On Sunday, I provided a critique of a musical for its immoral view, now I'll defend a book that is commonly attacked by Christians — I'm just trying to keep y'all on your toes. I've touched on the Da Vinci Code before, but not since I finished the book last month. I'd like to make a few observations. First, however, let me say this: I am going to spoil some of the plot; and I do mean seriously spoil it (unless you are like my friend who figured out what was going on far earlier in the book than I did). If you've been holding out from reading the book, and you think it might be possible to be convinced that you should read it (Hi Mark), stop reading this entry and go pick up a copy of the book. Right now.
Ok, so the rest of you are either so against the Code that you know you won't read it, or you have already read it. I went into the book expecting to disagree with it. I read some of the “decoding” pieces that show its problems, before I ever cracked it open. (I also bought a small book down in the Ozarks on the same, which I have not read just yet.) Let's lay out what I see as the major accusations against the book:
- Jesus' Marriage to Mary Magdalene.
- The Novel's Claim of Being Factual.
- Vilification of the Catholic Church.
Jesus' Marriage to Mary Magdalene: This book is not the first to assert this, nor does it assert it any more powerfully than any other case I've seen for this. However, it is central to the story, since the story asserts that the Holy Grail is really all about the descendants of Jesus (including, we find out, Sophie Neveu, one of the main characters).
The question is whether anyone is actually going to be convinced that this is a factual assertion (and therefore that the church is incorrect) merely by reading this book. I don't think they will. Maybe a few people who are indifferent might take up the view, but really I doubt it. A close observation of the book will reveal something interesting: the boldest Sangrail claims are those made by the man who eventually is revealed to be the villain of the story: Sir Leigh Teabing. While protagonist Robert Langdon seems to be in agreement with Teabing, this is an interesting observance.
Moreover, the church is not accused of lying. Langdon seems to believe in the sincerity of the church's view — at least the modern church leaders' view — despite his disagreement with them. The matter is never presented as something where one side is truthful and the other is deceitful, unless you really want to read it that way. The book does suggest that the early Christian leaders of Constantine's time, especially, changed doctrine dramatically and forced out supporters of Magdalene, but this is about as far as an actual church conspiracy pans out in the story.The Novel's Claim of Being Factual: The novel begins with a page of “facts.” Now, this does indeed add an air that is perhaps not appropriate to the story. But, I cannot argue with it. The facts it states on this page are perfectly true. It does not claim that the rest of the novel is some how pure fact, on the contrary, here is what the book's web site says:
If you read the “FACT” page, you will see it clearly states that the documents, rituals, organization, artwork, and architecture in the novel all exist. The “FACT” page makes no statement whatsoever about any of the ancient theories discussed by fictional characters. Interpreting those ideas is left to the reader.Given that the characters are fictional, the events are fictional, etc., it is hard to see how anyone could read this and really think that everything being reported was fact. Those that do, will probably fly over to the Louvre because they believe the Holy Grail is really hidden in that building, just as it is in the book's epilogue.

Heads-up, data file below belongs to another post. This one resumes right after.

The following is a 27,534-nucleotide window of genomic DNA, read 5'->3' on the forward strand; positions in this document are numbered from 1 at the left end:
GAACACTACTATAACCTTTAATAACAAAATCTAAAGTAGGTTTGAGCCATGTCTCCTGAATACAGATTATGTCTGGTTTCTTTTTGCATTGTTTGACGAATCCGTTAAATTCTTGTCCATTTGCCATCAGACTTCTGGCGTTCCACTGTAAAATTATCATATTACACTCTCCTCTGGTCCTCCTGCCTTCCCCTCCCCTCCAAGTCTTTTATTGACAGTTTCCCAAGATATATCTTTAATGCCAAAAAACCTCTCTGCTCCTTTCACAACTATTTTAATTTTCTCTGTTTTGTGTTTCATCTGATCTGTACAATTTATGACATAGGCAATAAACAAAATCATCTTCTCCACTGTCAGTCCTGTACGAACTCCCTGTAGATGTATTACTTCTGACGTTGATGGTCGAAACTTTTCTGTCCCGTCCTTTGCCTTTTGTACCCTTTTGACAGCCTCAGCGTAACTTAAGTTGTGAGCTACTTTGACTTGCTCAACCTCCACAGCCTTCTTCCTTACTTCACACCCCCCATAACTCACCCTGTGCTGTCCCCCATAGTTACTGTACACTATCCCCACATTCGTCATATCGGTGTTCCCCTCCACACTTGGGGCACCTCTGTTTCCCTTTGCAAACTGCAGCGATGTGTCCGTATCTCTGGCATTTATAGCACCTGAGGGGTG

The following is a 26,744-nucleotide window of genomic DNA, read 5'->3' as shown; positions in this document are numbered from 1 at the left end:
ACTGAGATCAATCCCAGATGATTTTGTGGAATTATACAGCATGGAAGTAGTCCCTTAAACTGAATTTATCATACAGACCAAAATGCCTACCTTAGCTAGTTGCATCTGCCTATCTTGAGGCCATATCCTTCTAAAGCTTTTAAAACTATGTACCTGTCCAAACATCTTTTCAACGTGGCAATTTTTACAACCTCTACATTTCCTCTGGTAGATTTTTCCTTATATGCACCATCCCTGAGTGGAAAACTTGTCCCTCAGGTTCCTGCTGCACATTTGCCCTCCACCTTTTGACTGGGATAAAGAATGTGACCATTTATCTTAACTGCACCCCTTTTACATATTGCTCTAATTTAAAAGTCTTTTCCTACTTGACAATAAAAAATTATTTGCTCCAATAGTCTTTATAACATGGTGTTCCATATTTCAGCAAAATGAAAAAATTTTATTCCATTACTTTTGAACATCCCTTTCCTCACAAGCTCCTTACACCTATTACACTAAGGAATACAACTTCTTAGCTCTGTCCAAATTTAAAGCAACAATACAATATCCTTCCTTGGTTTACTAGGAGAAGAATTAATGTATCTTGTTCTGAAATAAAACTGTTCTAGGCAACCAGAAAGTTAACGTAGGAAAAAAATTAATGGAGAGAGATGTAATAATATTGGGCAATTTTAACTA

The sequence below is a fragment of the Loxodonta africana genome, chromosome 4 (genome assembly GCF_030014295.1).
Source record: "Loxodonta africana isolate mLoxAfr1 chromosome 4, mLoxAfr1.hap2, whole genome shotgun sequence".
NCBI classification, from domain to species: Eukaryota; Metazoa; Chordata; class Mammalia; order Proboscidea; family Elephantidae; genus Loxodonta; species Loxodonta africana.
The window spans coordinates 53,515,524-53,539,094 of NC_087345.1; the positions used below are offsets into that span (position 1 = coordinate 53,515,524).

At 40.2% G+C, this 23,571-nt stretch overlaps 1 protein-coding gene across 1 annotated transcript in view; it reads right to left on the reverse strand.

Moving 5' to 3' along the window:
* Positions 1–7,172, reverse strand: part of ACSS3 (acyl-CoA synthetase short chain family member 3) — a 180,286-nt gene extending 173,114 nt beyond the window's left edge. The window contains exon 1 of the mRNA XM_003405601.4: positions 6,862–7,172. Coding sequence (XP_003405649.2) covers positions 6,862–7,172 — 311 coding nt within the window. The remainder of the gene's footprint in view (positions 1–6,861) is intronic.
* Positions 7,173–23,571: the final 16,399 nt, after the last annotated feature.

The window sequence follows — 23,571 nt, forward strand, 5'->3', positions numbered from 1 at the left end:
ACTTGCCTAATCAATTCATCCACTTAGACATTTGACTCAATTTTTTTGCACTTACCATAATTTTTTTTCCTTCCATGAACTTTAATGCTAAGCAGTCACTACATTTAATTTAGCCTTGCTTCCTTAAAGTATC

As a side note, the only one of the facts I think Brown takes perhaps a bit too much liberty on is the Priory of Sion, which, as far as I can tell, exists, but is more of a 20th century con man's creation than a legitimate organization.
Vilification of the Catholic Church: The book supposedly casts the Roman Catholic Church in an evil light. This is a reasonable impression… if you only read the first quarter or half of the book. During a lot of the plot, it looks like the monk Silas and Bishop Aringarosa are the “evil” villains of the story. Their mysterious colleague, “The Teacher” also claims to be a clergyman and it would be hard to ever doubt that “the Teacher” is very much a villain.
However, as the plot becomes clearer, we see what really happened. The Teacher is a villain, but he is not part of the church at all, he is the devious Sir Leigh Teabing. Aringarosa, as a desperate man being forced to reckon with a future wherein his organization, Opus Dei, has been ejected from the church, has seized on to the Teacher's offer to help him find the Grail, since Aringarosa believes that would allow him to keep Opus Dei within the Roman Catholic Church. Blinded by the circumstances, he naively entrusts the Teacher with his protege, Silas, who has a violent past, but escaped that when he came under the care of a young Aringarosa many years ago, and was led to Christ.
Aringarosa, is, as I said, naive. He trusts the Teacher's assertion that there will be no killing involved in obtaining the Sangrail and trusts that the Teacher is in fact a believing member of the church. By the end, I believe the unbiased reader will find himself feeling sorrow at the death of Silas and the downfall of the bishop.
Therefore, while the book makes some assertions, which, if taken as truth, are disturbing, it does not vilify the Catholic church. Moreover, it is one of the best reading novels I've had the pleasure of ever opening up. If you read it as fiction, it ought not be any more offensive than other fiction that assumes a non-Christian view of the universe, such as Star Trek, for example.